29 Apr 2014  |  1 min read

Pianist Vijay Iyer is not one to undersell himself and is certainly a genuinely intellectual guy but, as Elsewhere noted previously, you shouldn't let that come between you and his music. The border between jazz and classical music has often been fairly porous, especially at the ECM label, and that's the region Iyer occupies with this collection of pieces, 10 of which are written for... > Read more

Mutations VII: Kernel

PETER BROTZMANN INTERVIEWED (2014): Freedom isn't frightening

22 Apr 2014  |  3 min read  |  1

German saxophonist Peter Brotzmann – on a short solo tour early next month – recalls the only other time he was here. In the Eighties he and bassist Peter Kowald offered their muscular, free-form jazz improvisation at a time when “there was no audience for this music in New Zealand”. “I remember playing Christchurch and after the concert – and it was... > Read more

Noise Like Wings

JOHN COLTRANE; BLUE TRAIN RECONSIDERED (2014): High-end hard bop, and popular

21 Apr 2014  |  3 min read

Although most of saxophonist John Coltrane's career was on Prestige and especially Impulse!, in September 1957 -- making good on a handshake promise the previous year -- he was loaned by Prestige to the Blue Note label. This was a practice which writer William Ruhlmann noted in his '95 Goldmine article on Coltrane's career, "a no more unusual matter in the small jazz world than the... > Read more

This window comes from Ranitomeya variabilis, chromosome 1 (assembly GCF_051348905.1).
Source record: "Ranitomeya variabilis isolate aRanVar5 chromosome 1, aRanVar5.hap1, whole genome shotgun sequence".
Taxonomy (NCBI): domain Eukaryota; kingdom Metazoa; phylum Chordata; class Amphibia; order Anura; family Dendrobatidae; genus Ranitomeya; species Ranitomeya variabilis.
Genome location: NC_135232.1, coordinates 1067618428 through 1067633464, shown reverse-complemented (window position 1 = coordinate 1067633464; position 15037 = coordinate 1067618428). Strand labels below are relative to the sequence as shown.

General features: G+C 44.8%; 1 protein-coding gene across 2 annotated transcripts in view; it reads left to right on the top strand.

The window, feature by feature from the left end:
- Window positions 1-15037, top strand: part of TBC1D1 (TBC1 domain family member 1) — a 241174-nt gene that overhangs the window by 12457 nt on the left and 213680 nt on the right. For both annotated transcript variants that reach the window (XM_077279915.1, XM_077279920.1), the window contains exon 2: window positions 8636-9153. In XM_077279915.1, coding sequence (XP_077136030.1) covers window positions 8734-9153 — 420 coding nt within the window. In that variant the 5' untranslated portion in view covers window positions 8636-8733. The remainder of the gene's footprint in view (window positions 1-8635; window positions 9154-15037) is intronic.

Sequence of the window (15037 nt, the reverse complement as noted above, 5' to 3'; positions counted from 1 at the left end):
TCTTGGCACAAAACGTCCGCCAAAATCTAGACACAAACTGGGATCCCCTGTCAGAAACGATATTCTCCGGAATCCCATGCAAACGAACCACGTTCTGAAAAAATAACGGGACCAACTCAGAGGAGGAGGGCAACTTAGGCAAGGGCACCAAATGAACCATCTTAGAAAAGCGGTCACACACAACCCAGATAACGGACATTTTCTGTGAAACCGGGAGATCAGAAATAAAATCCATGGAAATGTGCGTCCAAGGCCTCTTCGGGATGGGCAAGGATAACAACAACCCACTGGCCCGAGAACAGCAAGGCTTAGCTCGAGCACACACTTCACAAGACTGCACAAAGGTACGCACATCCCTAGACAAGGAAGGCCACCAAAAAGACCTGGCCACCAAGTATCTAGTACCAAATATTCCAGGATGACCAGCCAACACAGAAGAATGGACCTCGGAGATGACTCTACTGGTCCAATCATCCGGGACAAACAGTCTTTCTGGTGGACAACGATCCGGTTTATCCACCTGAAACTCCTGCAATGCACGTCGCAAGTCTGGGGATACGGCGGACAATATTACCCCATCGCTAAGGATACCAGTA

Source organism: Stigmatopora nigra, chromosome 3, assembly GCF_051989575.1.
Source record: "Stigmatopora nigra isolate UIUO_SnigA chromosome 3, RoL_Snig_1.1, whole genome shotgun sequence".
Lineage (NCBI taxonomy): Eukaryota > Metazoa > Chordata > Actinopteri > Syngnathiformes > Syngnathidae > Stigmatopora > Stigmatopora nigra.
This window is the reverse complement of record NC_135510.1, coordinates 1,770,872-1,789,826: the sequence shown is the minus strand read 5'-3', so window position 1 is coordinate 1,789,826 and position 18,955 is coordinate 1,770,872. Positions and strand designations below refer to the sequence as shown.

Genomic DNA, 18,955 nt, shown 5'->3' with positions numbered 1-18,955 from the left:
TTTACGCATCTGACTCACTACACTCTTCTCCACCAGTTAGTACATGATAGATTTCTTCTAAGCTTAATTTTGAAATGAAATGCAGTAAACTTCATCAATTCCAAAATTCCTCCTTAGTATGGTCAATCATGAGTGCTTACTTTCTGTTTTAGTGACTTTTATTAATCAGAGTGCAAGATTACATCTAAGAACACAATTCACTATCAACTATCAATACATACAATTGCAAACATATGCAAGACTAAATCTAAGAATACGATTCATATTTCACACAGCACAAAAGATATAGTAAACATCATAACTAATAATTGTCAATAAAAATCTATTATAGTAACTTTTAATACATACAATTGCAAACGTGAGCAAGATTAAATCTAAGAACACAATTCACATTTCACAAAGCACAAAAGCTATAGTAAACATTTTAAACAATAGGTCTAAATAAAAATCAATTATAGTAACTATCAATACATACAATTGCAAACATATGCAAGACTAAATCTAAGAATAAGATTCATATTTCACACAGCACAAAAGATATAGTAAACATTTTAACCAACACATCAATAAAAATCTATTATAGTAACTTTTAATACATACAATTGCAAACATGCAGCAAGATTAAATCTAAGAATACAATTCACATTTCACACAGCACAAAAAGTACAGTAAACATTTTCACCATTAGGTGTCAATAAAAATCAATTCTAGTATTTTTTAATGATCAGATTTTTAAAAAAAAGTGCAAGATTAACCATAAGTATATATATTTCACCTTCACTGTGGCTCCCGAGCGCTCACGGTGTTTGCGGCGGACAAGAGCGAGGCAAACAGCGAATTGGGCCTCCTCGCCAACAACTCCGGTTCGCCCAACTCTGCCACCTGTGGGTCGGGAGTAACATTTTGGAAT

Lazy Bird

THE BLUE NOTE LABEL AT 75 (2014): Vision, visuals and visionaries in jazz

18 Apr 2014  |  3 min read  |  1

In early January 1939 Alfred Lion – a 30-year old emigre from Berlin who had moved permanently to New York just two years previous – took the boogie-woogie pianists Meade Lux Lewis and Albert Ammons into a Manhattan recording studio he'd hired for the day. He could not have guessed that he was about to shape the future of jazz. Lion had little idea of how to... > Read more

Boy, What a Night (1963)

The Jac: Nerve (Rattle Jazz)

17 Apr 2014  |  1 min read

Although the idea of band growing out of a rehearsal outfit for staff and students at a music college doesn't exactly make the heart leap with anticipation, The Jac here are something quite different from your standard big band finding themselves on The Fake Book. A mid-sized ensemble -- an octet which means it can cut down to spacious arrangements or spark up the whole for a bit of a blast... > Read more

Marik

Takuya Kuroda: Rising Son (Blue Note/Universal)

14 Apr 2014  |  1 min read